Cash is king for older people
Access to cash is essential for older people, according to Hilary Cooper, finance expert and Senior Associate of independent think tank The Finance Foundation.
Older people are highly dependent on cash for daily purposes and for paying people who do work or shopping for them. Our research showed that, in contrast to younger people’s behaviours, half of all older people aged 80 or above draw out cash at least weekly and 80% at least monthly.
While some things are changing around person to person transactions – for instance, it is increasingly possible to pay tradesmen at home via electronic devices – this is not the case for payments to neighbours or for shopping and other errands which feature prominently in older people’s lives. A cashless transfer in this case would require the use of internet or banking apps that so many older people do not access.
Similarly, while older people can now much more easily buy their cup of tea or newspaper through a low value contactless payment with a card, many still prefer to use cash for their purchases, at least in part, so that they can keep track of where their money is going.
Meeting the need for cash and other physical banking services in the future requires an effective infrastructure. Until relatively recently, the bank branch network and the ubiquity of free to use ATMs adequately fulfilled this function. The rapidly contracting branch bank network and the prospect of future reductions in the number of ATMs, or charging for cash withdrawal, is obviously changing the landscape.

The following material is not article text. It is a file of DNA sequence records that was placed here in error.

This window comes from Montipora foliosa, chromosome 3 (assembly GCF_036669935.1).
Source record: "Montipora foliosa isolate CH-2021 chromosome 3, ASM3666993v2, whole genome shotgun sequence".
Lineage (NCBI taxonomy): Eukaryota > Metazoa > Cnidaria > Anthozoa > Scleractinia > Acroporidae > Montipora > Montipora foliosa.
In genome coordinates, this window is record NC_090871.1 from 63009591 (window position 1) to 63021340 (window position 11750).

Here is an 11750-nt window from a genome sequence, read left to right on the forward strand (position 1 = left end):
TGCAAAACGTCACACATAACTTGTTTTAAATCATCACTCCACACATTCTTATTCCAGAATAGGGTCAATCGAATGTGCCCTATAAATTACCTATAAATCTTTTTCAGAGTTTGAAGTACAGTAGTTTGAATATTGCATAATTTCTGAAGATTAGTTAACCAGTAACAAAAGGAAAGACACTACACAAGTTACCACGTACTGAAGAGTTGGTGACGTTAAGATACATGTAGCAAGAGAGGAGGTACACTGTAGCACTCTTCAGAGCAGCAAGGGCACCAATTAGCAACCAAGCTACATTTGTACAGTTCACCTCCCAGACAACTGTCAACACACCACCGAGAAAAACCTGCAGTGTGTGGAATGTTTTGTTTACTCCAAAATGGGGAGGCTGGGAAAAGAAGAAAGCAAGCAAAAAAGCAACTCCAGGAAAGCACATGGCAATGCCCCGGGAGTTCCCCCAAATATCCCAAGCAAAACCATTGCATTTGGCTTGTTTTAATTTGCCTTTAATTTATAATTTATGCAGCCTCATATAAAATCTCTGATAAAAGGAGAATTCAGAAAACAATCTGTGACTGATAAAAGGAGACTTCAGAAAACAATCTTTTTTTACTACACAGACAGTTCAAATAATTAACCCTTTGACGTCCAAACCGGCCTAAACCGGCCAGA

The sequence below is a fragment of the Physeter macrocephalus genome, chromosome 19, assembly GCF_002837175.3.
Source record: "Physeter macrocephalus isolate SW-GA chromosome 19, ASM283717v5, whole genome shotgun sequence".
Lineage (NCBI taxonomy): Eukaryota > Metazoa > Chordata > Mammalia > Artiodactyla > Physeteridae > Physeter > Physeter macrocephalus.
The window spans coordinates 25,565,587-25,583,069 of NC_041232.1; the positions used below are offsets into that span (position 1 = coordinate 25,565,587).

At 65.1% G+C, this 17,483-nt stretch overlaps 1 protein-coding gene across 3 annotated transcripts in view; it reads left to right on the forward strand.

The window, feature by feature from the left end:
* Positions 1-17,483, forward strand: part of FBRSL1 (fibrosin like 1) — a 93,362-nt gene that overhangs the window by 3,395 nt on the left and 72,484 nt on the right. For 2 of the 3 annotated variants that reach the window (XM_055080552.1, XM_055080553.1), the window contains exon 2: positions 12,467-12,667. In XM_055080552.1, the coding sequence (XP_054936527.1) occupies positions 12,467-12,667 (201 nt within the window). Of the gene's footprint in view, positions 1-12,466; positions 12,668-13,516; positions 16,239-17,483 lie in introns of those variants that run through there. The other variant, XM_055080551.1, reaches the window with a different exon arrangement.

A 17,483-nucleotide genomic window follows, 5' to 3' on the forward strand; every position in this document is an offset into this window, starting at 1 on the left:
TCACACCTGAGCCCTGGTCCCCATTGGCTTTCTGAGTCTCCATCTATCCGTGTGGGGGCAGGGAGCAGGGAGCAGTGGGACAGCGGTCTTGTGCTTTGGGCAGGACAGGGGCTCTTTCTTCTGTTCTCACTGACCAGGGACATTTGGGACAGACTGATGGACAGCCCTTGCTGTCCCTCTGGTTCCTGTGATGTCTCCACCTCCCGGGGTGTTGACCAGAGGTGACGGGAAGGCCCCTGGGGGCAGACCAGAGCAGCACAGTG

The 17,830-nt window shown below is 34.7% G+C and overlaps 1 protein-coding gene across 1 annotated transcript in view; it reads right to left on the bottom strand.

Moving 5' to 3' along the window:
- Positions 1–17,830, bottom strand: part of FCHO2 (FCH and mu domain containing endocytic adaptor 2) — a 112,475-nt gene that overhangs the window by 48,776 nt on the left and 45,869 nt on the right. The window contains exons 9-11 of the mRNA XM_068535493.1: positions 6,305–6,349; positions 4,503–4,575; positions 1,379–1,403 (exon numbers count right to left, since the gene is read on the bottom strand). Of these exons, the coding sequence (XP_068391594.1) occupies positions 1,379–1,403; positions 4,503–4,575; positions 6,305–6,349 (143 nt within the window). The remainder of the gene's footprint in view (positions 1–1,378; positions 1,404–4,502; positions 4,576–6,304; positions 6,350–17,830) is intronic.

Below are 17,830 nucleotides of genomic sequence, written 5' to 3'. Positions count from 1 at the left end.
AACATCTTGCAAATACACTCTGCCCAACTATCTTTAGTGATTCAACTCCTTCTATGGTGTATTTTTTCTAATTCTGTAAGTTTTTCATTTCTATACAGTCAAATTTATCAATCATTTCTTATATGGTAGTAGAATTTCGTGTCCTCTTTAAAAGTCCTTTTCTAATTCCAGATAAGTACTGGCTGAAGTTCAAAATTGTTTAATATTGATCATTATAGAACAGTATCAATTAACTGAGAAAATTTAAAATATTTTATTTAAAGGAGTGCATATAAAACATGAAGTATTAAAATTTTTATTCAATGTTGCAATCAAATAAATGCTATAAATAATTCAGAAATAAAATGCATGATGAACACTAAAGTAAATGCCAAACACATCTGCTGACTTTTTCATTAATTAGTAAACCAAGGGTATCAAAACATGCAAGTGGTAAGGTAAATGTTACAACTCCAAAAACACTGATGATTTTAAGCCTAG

The current agreement between banks and the Post Office network, with its wide reach of outlets, offers a potential solution – although it has limitations for some banking functions such as accessing savings accounts or setting up direct debits. There are also signs that cost pressures are making it uneconomic for many post offices to continue.
There is a need to consider whether a different type of infrastructure could be developed for delivering cash directly to people’s homes in the future, rather than providing facilities that they have to travel or be taken to. People can already receive foreign currency delivered by courier or simply through the postal system – maybe we should think about whether this could be extended in a safe and cost-effective manner to ordinary cash withdrawals.
If we do not find a way of ensuring that older people can carry out routine financial transactions, even those as simple as paying a neighbour for shopping, then all the other support we provide to them with other daily tasks may not in the end be sufficient to enable them to continue to live independently.
If this ends up pushing people into earlier than necessary institutional or other dependency, it will be costly for them, costly for their relatives and costly for society as a whole.
Read more from The Finance Foundation’s submission to The Treasury Committee’s inquiry on Consumers’ Access to Financial Services.